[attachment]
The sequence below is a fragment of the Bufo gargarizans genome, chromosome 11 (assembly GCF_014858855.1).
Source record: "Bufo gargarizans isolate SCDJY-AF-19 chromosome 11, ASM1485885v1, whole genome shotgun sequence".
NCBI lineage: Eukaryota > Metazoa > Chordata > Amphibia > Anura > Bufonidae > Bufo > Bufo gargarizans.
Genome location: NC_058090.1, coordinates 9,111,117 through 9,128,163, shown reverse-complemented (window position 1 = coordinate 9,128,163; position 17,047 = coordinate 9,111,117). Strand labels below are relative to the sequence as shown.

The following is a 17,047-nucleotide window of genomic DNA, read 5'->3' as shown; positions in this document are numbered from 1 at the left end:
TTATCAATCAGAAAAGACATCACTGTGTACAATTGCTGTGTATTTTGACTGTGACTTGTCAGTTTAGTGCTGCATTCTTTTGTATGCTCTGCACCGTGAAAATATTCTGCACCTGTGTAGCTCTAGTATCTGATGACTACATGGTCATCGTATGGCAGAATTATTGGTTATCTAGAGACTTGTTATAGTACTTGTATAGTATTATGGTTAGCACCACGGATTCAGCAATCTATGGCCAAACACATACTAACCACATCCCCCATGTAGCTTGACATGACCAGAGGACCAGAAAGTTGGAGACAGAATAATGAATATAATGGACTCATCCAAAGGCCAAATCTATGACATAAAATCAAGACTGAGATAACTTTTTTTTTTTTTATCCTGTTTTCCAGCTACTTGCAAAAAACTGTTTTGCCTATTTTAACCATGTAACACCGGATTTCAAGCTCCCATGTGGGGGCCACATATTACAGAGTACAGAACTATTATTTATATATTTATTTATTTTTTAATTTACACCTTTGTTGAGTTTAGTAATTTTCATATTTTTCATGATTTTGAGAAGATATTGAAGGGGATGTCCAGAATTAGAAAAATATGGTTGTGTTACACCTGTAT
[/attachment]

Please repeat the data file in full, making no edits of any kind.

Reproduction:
The sequence below is a fragment of the Bufo gargarizans genome, chromosome 11 (assembly GCF_014858855.1).
Source record: "Bufo gargarizans isolate SCDJY-AF-19 chromosome 11, ASM1485885v1, whole genome shotgun sequence".
NCBI lineage: Eukaryota > Metazoa > Chordata > Amphibia > Anura > Bufonidae > Bufo > Bufo gargarizans.
Genome location: NC_058090.1, coordinates 9,111,117 through 9,128,163, shown reverse-complemented (window position 1 = coordinate 9,128,163; position 17,047 = coordinate 9,111,117). Strand labels below are relative to the sequence as shown.

The following is a 17,047-nucleotide window of genomic DNA, read 5'->3' as shown; positions in this document are numbered from 1 at the left end:
TTATCAATCAGAAAAGACATCACTGTGTACAATTGCTGTGTATTTTGACTGTGACTTGTCAGTTTAGTGCTGCATTCTTTTGTATGCTCTGCACCGTGAAAATATTCTGCACCTGTGTAGCTCTAGTATCTGATGACTACATGGTCATCGTATGGCAGAATTATTGGTTATCTAGAGACTTGTTATAGTACTTGTATAGTATTATGGTTAGCACCACGGATTCAGCAATCTATGGCCAAACACATACTAACCACATCCCCCATGTAGCTTGACATGACCAGAGGACCAGAAAGTTGGAGACAGAATAATGAATATAATGGACTCATCCAAAGGCCAAATCTATGACATAAAATCAAGACTGAGATAACTTTTTTTTTTTTTATCCTGTTTTCCAGCTACTTGCAAAAAACTGTTTTGCCTATTTTAACCATGTAACACCGGATTTCAAGCTCCCATGTGGGGGCCACATATTACAGAGTACAGAACTATTATTTATATATTTATTTATTTTTTAATTTACACCTTTGTTGAGTTTAGTAATTTTCATATTTTTCATGATTTTGAGAAGATATTGAAGGGGATGTCCAGAATTAGAAAAATATGGTTGTGTTACACCTGTAT